Lightning strikes kill dozens across Bangladesh
Dozens of Bangladeshis were killed in lightning strikes as pre-monsoon thunderstorms wreaked havoc across the South Asian country, an official said Thursday.
Farmers harvesting rice in open fields made up the majority of victims, Iftekharul Islam, a director at Bangladesh's disaster management department, told AFP.
"In the last 24 hours, 29 people have died from lightning in 12 districts. Almost all of them are farmers," he said.
Scores of people die every year after being struck by lightning during Bangladesh's wet season, which runs from April to October, but officials say the numbers are exceptionally high this year.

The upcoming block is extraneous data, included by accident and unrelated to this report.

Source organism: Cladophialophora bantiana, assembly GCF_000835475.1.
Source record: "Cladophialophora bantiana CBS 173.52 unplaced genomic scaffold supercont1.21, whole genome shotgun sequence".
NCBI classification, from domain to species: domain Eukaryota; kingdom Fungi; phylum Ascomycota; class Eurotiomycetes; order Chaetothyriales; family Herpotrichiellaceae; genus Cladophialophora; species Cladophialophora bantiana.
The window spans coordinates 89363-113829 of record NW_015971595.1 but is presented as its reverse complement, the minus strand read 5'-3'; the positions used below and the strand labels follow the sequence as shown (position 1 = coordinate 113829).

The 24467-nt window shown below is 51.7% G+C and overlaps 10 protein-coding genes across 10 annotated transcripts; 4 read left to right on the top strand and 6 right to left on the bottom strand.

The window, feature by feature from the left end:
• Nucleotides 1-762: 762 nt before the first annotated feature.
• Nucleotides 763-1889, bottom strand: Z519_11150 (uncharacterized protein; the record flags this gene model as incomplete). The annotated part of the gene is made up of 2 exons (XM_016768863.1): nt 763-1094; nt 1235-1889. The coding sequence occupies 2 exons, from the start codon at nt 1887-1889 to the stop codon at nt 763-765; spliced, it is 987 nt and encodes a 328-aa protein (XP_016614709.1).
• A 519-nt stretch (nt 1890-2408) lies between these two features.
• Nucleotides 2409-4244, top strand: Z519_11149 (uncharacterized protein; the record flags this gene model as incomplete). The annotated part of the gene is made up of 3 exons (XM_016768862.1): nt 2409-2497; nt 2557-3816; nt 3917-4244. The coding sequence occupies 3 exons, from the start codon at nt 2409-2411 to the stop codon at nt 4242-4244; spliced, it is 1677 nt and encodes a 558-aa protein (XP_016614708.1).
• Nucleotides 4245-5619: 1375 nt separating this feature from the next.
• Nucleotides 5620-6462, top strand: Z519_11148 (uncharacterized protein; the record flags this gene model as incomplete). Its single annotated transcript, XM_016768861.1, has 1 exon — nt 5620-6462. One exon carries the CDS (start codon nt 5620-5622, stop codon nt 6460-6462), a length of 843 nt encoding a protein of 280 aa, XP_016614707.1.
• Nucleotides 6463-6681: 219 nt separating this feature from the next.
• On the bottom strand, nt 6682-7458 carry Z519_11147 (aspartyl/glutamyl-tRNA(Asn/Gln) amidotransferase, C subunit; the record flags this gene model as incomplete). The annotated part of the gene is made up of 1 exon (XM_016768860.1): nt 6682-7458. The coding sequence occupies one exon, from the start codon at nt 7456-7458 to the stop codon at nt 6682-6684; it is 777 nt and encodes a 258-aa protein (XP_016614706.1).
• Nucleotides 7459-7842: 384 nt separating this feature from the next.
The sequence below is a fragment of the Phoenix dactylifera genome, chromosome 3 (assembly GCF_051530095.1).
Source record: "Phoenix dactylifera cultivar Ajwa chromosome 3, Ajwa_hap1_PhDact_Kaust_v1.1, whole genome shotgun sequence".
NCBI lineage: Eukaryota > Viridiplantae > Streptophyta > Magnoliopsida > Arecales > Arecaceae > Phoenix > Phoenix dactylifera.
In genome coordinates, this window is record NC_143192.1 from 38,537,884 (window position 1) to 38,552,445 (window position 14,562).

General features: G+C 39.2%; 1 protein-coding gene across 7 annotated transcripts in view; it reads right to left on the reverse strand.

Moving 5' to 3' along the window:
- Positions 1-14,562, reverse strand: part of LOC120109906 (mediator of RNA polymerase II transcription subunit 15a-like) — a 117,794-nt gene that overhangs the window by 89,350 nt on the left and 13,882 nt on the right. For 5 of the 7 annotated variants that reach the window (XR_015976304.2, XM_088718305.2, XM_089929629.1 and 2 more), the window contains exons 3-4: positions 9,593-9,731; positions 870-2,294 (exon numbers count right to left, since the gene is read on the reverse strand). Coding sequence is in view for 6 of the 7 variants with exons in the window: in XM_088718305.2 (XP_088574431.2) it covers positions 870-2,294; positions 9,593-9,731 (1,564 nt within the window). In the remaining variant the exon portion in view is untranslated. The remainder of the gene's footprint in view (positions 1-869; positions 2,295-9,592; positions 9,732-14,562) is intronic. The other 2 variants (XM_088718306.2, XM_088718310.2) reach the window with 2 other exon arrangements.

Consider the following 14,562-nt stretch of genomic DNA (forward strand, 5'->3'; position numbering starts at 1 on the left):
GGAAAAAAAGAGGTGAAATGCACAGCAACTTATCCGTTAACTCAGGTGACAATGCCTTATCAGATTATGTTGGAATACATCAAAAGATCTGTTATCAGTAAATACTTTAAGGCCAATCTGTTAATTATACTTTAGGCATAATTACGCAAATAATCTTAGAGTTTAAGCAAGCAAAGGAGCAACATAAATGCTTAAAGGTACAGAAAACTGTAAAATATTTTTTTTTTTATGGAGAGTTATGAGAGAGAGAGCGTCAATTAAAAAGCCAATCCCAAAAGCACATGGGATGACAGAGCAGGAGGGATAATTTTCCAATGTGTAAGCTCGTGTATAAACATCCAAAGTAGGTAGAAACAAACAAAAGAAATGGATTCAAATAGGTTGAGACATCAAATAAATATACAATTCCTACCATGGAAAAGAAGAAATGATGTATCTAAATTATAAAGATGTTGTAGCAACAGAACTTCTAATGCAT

Islam said that more than 112 people had been killed in strikes in the first 10 days of May.
"Every day 10-12 people are dying from lightning," he explained, adding that it was instilling fear in farmers who harvest rice during this time of the year.
Authorities declared lightning a natural disaster after 82 people were killed in a single day in May 2016.
Independent monitors estimated that some 349 Bangladeshis died from lightning that year.
Experts say deaths are rising as Bangladesh, one of the world's poorest nations, witnesses the increased deforestation of rural areas.
Farmers are known to chop down trees to free up space to grow more rice.
Disaster management officials are trying to reduce the high death toll by planting five million palm trees to provide better shelter.
"We have already planted 3.8 million palm trees. But the trees take years to grow tall," said Islam.
Bangladeshi officials say a similar tree-planting programme in Thailand has yielded results.
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